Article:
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  • The Sharp Spot

Choosing a school

Updated: Dec 9, 2022

It is August 2019. I have wrestled with this decision for over a year. For most, it isn’t even a decision to make; it’s just something that we do, a natural part to our lives. There is no wondering, no questioning, just doing. My children, as well as countless others, have led me to begin questioning school. As I sit on yet another precipice of a new school year, it is nagging at me again.

Three years ago, our oldest son started Kindergarten. (To read more about this, see the Our School Story blog.) We began at a small public school but quickly realized it was doing more harm to our son and our family than we could bear. We moved back to our private school in which he attended preschool and found some success. He exhibited a lot of the same ‘problems’ but with the familiar surroundings, small class sizes, and faith-filled school, he was met with love and kindness.

He is now to be starting third grade and his younger brother will begin first. Our youngest boy is four and eager to be like his brothers and go to school. While it is cute that he wants to be like his brothers, I’m not sure ‘school’ is what he really is going to want to do.

We are not unhappy at our current school. The teachers and staff are kind, they know our children very well and they also know our family. They want our children to find success, our boys get to go outside and play three times a day, and they have found beautiful friends. But yet, I have this nagging feeling.

While my own boys have taught me so much about school and brought its problems to the forefront, I am not alone in this. My journey is mine but I read about so many others’ experiences as well as see the problems with the system. We are moving forward and making changes but it is slow. We have built a system on compliance and ensuring everyone gets the same education, same learning, the same information. But the world has changed and our system is no longer necessary. We know this; yet we persist in our ways. Hence my feeling sticks in my stomach and will not go away.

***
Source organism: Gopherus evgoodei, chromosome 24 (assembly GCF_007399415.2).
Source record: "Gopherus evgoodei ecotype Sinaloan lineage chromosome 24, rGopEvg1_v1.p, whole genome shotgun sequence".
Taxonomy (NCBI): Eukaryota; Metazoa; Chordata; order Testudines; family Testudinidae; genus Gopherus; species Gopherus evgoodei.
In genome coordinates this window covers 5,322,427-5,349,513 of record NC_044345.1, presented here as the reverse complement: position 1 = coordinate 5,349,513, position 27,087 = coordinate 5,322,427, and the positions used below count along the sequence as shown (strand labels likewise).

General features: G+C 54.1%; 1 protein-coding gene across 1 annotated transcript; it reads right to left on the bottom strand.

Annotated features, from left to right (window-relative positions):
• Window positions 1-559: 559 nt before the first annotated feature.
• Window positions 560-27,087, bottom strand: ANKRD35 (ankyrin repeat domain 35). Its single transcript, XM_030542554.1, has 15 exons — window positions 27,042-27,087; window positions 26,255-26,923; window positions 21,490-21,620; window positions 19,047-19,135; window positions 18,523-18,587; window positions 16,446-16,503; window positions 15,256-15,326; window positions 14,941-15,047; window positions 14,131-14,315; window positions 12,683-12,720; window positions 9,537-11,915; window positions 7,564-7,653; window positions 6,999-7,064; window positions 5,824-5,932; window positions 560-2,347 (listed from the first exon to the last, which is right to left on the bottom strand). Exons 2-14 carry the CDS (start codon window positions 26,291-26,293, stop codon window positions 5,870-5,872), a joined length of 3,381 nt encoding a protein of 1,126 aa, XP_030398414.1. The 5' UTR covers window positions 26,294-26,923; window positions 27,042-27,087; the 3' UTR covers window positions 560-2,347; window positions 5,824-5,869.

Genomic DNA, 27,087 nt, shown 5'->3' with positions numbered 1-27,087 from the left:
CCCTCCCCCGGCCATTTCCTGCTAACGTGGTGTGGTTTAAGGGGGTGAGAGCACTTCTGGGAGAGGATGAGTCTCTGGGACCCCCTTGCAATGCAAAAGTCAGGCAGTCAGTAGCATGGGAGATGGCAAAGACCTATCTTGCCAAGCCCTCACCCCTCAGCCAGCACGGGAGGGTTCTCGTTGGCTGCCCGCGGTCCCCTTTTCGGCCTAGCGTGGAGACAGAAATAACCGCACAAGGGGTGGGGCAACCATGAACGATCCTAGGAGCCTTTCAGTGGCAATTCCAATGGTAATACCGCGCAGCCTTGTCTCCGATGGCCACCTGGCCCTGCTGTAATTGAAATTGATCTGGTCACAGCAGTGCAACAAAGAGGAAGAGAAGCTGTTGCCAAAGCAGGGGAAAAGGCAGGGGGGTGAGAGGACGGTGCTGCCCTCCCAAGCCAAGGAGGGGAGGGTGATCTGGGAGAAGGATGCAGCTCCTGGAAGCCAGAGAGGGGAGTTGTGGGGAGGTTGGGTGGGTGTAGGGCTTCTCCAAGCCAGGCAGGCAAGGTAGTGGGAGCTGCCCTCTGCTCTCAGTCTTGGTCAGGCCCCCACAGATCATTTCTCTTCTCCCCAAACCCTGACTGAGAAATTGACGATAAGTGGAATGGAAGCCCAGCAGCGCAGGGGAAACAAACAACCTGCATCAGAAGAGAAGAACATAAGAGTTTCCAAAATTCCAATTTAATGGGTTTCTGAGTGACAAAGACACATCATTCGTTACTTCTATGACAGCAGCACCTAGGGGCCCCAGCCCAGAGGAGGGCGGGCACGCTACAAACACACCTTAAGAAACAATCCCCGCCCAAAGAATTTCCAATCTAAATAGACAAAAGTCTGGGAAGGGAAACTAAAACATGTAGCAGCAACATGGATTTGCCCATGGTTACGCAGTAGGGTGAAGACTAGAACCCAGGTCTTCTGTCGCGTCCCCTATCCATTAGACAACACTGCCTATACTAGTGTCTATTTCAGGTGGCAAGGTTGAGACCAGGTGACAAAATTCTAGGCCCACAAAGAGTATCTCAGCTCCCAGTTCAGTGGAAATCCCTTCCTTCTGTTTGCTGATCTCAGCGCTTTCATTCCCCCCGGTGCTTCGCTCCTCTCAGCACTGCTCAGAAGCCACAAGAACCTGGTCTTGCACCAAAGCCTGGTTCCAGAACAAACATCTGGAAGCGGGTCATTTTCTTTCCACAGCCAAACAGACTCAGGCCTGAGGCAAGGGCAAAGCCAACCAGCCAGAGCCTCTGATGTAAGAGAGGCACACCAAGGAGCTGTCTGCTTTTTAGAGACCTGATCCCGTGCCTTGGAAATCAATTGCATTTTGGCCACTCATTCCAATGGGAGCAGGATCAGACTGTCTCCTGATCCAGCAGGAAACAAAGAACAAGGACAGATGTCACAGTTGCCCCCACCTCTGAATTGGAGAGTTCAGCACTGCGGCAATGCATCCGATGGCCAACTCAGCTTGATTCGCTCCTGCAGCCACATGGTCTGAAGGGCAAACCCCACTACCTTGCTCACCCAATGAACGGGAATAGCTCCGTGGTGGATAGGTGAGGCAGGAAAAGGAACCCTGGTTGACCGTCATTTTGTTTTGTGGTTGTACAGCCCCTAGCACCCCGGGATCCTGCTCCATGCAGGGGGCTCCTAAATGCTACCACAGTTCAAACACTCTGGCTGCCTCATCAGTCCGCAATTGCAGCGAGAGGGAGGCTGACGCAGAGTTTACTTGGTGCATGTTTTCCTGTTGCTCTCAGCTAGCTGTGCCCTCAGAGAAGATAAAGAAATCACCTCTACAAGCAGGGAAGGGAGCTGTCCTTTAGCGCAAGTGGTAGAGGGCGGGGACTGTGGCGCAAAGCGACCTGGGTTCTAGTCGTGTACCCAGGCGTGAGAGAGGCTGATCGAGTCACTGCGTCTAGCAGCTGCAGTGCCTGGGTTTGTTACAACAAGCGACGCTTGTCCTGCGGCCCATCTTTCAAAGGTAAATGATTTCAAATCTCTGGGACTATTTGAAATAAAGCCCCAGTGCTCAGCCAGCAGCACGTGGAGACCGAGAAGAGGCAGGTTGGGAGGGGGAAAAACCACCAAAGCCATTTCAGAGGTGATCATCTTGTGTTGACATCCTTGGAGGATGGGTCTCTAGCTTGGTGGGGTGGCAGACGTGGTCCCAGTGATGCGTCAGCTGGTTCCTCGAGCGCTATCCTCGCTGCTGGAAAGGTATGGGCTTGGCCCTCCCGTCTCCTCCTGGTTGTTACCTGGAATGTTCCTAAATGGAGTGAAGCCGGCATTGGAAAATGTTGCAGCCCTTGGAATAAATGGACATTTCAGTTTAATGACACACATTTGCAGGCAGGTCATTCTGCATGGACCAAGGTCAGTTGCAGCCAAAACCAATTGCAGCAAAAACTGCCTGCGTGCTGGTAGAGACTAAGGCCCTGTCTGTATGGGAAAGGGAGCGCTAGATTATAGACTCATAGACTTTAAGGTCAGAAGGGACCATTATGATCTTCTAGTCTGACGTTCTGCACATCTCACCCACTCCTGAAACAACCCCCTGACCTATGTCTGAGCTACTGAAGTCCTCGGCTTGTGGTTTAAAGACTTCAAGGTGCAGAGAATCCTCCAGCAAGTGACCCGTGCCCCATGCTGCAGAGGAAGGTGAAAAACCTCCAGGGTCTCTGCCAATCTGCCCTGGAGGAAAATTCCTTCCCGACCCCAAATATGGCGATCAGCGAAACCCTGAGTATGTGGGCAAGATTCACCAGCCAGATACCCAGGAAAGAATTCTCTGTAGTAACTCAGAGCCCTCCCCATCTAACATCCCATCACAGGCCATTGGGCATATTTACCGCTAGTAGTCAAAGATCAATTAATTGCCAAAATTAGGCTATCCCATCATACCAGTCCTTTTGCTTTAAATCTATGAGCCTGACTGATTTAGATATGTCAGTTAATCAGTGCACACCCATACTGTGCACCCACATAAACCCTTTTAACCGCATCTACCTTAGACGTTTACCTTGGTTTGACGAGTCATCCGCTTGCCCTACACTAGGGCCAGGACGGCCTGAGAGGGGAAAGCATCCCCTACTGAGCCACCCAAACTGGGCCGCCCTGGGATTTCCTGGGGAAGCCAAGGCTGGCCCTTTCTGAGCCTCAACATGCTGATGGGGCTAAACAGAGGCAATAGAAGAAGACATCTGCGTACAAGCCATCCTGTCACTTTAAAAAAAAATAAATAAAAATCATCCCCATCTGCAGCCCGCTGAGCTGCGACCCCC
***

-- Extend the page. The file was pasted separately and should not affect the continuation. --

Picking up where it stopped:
I feel there is still a better way. A way in which they may find their strengths early on and feel valued for whatever they end up being good at. A place where they can truly be children, where mistakes are encouraged to grow and learn from. A place where they are not measured on their compliance and where love is fostered instead of fear.

A place like this exists but it continuously feels just out of reach. The Innovation School holds the promise of all these things. I have done my research; I have read so many books on new schools and ways to ‘fix’ our system I think I could write my own. I do not believe we need new schools to fix our system but because I do not know exactly what is needed and I do not want my own children to miss out while we educators figure it out, we continue to discuss sending our boys to this school.. I have spent time at The Innovation School and my children have done a shadow day. I have spent countless hours with the director, picking her brain, learning from her, admiring her tenacity. Her beliefs and curiosity match my own. While I know all this and believe in the ideas of this new school, I wonder.

I wonder how we can pay for this opportunity that lies before us. Last year, we committed to attending The Innovation School. But faith alone couldn’t make it work. After budgeting and crunching, we felt too constrained. We backed out.

This year, our school tuition has increased to reach the same amount as The Innovation School. The Universe felt the need to show us this is not a real barrier.

But now I wonder how we can make all the logistics work. There is no after school care. The drop off time is 15 minutes later than our current school. They do not begin school until after Labor Day. So while I continue to fit all the puzzle pieces together, I know we have to take a risk. The Universe has shown us there is no barrier too large to overcome.

We are going to take the risk. Because I often wonder, what am I risking by not taking action, by keeping them in a school system I no longer believe in? Sometimes inaction is worst of all.

So while it will be difficult to get all the puzzle pieces to fit, we believe they will. We believe in the big picture, The Innovation School, the future and possibilities. We believe our children will be able to experience something different in this school and in themselves.

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